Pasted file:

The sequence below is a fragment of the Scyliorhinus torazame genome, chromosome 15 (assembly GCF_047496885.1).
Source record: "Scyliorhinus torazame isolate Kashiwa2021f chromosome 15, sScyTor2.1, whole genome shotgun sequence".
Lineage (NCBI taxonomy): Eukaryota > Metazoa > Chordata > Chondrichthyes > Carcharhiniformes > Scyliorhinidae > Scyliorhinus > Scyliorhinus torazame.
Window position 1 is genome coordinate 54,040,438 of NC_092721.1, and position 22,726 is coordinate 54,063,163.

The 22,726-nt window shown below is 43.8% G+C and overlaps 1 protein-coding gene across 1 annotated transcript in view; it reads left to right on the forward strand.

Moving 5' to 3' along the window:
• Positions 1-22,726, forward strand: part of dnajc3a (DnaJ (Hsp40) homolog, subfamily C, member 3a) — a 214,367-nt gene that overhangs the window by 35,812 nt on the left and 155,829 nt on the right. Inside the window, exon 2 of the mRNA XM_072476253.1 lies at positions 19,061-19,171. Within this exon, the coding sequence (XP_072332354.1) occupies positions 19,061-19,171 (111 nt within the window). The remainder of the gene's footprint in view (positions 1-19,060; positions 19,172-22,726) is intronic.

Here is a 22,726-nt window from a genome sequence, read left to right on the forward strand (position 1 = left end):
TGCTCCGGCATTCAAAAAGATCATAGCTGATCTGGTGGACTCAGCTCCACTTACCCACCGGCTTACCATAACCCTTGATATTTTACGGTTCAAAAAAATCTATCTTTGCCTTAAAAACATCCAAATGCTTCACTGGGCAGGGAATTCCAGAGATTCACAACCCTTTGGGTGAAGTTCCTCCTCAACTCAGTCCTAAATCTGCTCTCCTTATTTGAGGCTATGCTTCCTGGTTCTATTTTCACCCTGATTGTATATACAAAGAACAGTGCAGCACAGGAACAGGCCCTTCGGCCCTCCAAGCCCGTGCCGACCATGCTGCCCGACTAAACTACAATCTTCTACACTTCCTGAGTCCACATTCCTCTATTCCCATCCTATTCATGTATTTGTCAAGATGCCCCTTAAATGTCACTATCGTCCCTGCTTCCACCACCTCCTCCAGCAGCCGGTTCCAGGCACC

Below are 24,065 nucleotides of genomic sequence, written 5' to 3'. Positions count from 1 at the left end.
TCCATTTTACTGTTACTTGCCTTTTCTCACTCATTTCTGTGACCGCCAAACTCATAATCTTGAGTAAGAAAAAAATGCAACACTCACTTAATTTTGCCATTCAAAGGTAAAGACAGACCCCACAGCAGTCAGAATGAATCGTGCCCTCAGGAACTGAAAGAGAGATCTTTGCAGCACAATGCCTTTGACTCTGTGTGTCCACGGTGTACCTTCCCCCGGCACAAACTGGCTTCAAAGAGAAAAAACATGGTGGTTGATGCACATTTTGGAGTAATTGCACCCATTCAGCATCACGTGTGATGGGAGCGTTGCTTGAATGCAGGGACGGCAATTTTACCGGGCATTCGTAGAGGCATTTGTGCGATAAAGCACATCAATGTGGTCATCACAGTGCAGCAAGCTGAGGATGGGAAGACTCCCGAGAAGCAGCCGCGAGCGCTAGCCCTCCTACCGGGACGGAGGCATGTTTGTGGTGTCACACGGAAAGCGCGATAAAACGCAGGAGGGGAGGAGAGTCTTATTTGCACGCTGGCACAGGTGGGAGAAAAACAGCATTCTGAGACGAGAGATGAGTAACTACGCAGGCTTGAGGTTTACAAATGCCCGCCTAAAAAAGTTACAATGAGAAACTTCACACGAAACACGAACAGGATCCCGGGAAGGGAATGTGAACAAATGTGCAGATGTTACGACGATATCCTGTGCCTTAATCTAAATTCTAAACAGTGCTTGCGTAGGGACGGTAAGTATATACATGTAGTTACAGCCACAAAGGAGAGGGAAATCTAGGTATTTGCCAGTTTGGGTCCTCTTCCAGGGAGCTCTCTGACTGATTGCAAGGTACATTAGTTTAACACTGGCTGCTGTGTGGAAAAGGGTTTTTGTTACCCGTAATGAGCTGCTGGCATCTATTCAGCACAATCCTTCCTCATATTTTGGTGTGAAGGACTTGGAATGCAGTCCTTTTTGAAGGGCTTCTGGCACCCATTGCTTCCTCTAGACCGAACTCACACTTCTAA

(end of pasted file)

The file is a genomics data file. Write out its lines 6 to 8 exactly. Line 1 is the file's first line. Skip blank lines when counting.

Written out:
Moving 5' to 3' along the window:
• Positions 1-22,726, forward strand: part of dnajc3a (DnaJ (Hsp40) homolog, subfamily C, member 3a) — a 214,367-nt gene that overhangs the window by 35,812 nt on the left and 155,829 nt on the right. Inside the window, exon 2 of the mRNA XM_072476253.1 lies at positions 19,061-19,171. Within this exon, the coding sequence (XP_072332354.1) occupies positions 19,061-19,171 (111 nt within the window). The remainder of the gene's footprint in view (positions 1-19,060; positions 19,172-22,726) is intronic.

Here is a 22,726-nt window from a genome sequence, read left to right on the forward strand (position 1 = left end):